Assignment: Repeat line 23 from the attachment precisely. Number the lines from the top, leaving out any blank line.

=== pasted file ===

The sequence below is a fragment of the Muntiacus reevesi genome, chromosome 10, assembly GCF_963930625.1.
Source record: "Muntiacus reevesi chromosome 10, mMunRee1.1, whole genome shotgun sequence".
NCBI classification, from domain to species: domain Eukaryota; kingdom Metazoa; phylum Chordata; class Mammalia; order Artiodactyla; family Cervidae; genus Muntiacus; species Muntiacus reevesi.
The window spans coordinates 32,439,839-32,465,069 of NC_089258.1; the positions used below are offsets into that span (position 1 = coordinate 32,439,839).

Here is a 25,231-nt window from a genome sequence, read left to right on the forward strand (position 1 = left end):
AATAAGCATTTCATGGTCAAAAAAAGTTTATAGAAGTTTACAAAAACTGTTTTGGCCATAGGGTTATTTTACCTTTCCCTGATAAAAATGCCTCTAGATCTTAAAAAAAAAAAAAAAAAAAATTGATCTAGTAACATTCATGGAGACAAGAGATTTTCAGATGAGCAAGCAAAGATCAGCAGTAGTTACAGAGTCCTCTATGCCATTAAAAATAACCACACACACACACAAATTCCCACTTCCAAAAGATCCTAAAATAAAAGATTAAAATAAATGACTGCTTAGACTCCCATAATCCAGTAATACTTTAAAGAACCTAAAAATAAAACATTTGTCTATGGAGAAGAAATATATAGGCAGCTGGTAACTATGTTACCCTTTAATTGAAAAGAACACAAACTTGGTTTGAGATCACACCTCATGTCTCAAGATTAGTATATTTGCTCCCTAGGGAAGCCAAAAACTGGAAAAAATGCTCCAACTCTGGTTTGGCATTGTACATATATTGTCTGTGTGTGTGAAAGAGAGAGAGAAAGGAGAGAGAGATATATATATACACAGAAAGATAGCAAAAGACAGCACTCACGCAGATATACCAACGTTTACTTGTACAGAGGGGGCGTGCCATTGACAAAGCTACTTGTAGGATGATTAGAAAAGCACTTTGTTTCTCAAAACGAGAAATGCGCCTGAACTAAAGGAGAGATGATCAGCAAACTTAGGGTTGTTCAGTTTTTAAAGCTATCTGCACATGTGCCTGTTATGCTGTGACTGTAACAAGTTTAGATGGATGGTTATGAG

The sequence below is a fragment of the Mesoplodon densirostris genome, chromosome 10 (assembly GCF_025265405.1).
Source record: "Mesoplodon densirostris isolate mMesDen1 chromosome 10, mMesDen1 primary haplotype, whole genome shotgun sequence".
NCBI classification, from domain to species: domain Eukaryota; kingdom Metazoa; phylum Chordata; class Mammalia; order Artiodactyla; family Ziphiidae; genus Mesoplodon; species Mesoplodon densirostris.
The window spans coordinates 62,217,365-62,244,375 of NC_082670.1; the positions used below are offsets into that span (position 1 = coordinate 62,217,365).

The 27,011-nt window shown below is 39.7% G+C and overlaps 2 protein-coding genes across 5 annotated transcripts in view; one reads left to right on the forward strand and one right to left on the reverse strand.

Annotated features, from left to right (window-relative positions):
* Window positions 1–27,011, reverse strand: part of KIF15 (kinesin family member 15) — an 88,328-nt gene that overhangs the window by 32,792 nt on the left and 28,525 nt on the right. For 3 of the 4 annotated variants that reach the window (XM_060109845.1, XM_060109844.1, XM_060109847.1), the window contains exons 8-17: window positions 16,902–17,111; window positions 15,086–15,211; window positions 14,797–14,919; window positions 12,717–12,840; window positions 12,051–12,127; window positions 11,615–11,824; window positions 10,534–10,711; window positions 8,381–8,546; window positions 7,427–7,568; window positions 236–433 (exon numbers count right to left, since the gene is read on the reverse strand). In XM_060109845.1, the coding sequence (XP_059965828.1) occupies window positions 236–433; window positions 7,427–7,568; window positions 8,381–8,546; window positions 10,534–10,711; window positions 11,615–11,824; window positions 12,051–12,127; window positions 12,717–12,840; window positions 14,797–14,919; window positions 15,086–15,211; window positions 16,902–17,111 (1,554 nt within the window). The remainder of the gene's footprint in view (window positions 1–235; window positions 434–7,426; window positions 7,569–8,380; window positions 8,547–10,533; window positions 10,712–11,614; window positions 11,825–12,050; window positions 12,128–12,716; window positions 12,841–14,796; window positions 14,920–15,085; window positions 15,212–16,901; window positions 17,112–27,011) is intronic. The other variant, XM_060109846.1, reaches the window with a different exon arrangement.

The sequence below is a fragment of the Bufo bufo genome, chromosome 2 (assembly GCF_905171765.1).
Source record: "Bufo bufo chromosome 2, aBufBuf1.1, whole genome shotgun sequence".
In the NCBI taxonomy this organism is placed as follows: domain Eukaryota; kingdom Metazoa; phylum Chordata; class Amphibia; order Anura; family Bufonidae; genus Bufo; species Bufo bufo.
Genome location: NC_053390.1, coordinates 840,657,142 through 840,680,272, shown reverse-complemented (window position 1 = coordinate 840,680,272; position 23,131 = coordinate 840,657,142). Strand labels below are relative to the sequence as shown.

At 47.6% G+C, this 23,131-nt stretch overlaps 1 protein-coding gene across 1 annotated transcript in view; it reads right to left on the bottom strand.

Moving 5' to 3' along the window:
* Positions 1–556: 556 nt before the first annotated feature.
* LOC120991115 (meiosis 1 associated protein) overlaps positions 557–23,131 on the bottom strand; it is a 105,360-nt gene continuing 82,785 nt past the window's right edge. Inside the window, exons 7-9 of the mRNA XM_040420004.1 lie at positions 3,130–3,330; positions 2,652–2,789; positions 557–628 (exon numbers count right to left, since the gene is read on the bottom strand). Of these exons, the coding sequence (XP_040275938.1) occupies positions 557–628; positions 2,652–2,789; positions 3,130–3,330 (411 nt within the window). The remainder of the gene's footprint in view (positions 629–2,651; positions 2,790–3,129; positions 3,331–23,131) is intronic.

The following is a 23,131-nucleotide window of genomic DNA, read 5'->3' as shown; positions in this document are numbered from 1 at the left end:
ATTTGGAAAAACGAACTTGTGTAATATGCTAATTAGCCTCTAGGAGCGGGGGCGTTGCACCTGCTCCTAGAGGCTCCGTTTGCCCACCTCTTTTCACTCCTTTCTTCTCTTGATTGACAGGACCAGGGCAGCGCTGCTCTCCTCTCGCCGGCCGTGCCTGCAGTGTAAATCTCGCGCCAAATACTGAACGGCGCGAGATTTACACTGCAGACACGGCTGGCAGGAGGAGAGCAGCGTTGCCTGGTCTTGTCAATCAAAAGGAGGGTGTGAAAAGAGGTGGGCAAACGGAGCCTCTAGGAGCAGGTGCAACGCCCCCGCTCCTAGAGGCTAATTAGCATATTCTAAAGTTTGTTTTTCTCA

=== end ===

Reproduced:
ATTTGGAAAAACGAACTTGTGTAATATGCTAATTAGCCTCTAGGAGCGGGGGCGTTGCACCTGCTCCTAGAGGCTCCGTTTGCCCACCTCTTTTCACTCCTTTCTTCTCTTGATTGACAGGACCAGGGCAGCGCTGCTCTCCTCTCGCCGGCCGTGCCTGCAGTGTAAATCTCGCGCCAAATACTGAACGGCGCGAGATTTACACTGCAGACACGGCTGGCAGGAGGAGAGCAGCGTTGCCTGGTCTTGTCAATCAAAAGGAGGGTGTGAAAAGAGGTGGGCAAACGGAGCCTCTAGGAGCAGGTGCAACGCCCCCGCTCCTAGAGGCTAATTAGCATATTCTAAAGTTTGTTTTTCTCA